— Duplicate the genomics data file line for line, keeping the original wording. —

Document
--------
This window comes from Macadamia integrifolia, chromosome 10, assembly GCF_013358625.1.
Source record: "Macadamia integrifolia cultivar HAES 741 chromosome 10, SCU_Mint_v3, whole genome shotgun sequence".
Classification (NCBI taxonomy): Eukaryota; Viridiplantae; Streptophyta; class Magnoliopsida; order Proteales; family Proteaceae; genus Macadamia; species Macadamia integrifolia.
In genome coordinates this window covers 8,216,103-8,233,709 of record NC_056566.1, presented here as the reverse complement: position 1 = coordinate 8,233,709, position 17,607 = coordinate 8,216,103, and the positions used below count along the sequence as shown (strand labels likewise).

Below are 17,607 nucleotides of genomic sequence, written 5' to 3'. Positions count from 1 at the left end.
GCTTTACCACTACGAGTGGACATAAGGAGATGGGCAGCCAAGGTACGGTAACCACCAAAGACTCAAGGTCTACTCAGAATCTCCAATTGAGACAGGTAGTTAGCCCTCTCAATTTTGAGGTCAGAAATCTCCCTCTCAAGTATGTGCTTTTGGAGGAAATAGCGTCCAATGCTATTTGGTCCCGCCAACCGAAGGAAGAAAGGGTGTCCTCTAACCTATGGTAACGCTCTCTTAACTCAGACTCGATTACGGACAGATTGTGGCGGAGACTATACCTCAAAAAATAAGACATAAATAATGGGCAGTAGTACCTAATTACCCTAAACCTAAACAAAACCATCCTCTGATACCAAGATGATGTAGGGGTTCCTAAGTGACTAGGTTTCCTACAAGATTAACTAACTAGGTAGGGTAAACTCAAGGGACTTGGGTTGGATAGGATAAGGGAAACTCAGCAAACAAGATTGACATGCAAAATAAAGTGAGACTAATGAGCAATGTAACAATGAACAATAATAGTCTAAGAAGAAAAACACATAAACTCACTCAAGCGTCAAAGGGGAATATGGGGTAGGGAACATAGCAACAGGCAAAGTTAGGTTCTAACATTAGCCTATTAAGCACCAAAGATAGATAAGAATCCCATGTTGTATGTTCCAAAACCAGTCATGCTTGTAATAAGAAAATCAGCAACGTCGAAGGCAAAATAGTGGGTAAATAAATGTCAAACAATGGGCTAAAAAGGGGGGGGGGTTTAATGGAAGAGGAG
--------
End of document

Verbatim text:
This window comes from Macadamia integrifolia, chromosome 10, assembly GCF_013358625.1.
Source record: "Macadamia integrifolia cultivar HAES 741 chromosome 10, SCU_Mint_v3, whole genome shotgun sequence".
Classification (NCBI taxonomy): Eukaryota; Viridiplantae; Streptophyta; class Magnoliopsida; order Proteales; family Proteaceae; genus Macadamia; species Macadamia integrifolia.
In genome coordinates this window covers 8,216,103-8,233,709 of record NC_056566.1, presented here as the reverse complement: position 1 = coordinate 8,233,709, position 17,607 = coordinate 8,216,103, and the positions used below count along the sequence as shown (strand labels likewise).

Below are 17,607 nucleotides of genomic sequence, written 5' to 3'. Positions count from 1 at the left end.
GCTTTACCACTACGAGTGGACATAAGGAGATGGGCAGCCAAGGTACGGTAACCACCAAAGACTCAAGGTCTACTCAGAATCTCCAATTGAGACAGGTAGTTAGCCCTCTCAATTTTGAGGTCAGAAATCTCCCTCTCAAGTATGTGCTTTTGGAGGAAATAGCGTCCAATGCTATTTGGTCCCGCCAACCGAAGGAAGAAAGGGTGTCCTCTAACCTATGGTAACGCTCTCTTAACTCAGACTCGATTACGGACAGATTGTGGCGGAGACTATACCTCAAAAAATAAGACATAAATAATGGGCAGTAGTACCTAATTACCCTAAACCTAAACAAAACCATCCTCTGATACCAAGATGATGTAGGGGTTCCTAAGTGACTAGGTTTCCTACAAGATTAACTAACTAGGTAGGGTAAACTCAAGGGACTTGGGTTGGATAGGATAAGGGAAACTCAGCAAACAAGATTGACATGCAAAATAAAGTGAGACTAATGAGCAATGTAACAATGAACAATAATAGTCTAAGAAGAAAAACACATAAACTCACTCAAGCGTCAAAGGGGAATATGGGGTAGGGAACATAGCAACAGGCAAAGTTAGGTTCTAACATTAGCCTATTAAGCACCAAAGATAGATAAGAATCCCATGTTGTATGTTCCAAAACCAGTCATGCTTGTAATAAGAAAATCAGCAACGTCGAAGGCAAAATAGTGGGTAAATAAATGTCAAACAATGGGCTAAAAAGGGGGGGGGGTTTAATGGAAGAGGAG